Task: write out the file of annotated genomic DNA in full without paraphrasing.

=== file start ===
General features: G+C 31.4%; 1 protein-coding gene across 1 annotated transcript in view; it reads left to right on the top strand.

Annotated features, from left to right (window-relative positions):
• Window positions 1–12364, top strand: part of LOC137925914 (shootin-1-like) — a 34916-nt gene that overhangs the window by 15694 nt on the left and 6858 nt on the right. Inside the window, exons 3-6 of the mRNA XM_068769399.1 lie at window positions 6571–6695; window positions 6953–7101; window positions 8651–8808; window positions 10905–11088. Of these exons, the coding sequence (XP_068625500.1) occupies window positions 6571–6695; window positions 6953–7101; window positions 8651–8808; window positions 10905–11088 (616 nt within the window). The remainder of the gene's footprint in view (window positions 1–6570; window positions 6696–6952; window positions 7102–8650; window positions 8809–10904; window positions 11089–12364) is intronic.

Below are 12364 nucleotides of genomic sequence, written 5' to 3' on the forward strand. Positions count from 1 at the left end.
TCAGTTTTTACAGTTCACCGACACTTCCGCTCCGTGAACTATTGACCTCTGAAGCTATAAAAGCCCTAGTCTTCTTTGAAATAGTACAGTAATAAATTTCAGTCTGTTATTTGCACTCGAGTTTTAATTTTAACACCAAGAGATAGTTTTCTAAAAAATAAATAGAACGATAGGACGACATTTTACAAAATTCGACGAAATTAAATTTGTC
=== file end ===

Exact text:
General features: G+C 31.4%; 1 protein-coding gene across 1 annotated transcript in view; it reads left to right on the top strand.

Annotated features, from left to right (window-relative positions):
• Window positions 1–12364, top strand: part of LOC137925914 (shootin-1-like) — a 34916-nt gene that overhangs the window by 15694 nt on the left and 6858 nt on the right. Inside the window, exons 3-6 of the mRNA XM_068769399.1 lie at window positions 6571–6695; window positions 6953–7101; window positions 8651–8808; window positions 10905–11088. Of these exons, the coding sequence (XP_068625500.1) occupies window positions 6571–6695; window positions 6953–7101; window positions 8651–8808; window positions 10905–11088 (616 nt within the window). The remainder of the gene's footprint in view (window positions 1–6570; window positions 6696–6952; window positions 7102–8650; window positions 8809–10904; window positions 11089–12364) is intronic.

Below are 12364 nucleotides of genomic sequence, written 5' to 3' on the forward strand. Positions count from 1 at the left end.
TCAGTTTTTACAGTTCACCGACACTTCCGCTCCGTGAACTATTGACCTCTGAAGCTATAAAAGCCCTAGTCTTCTTTGAAATAGTACAGTAATAAATTTCAGTCTGTTATTTGCACTCGAGTTTTAATTTTAACACCAAGAGATAGTTTTCTAAAAAATAAATAGAACGATAGGACGACATTTTACAAAATTCGACGAAATTAAATTTGTC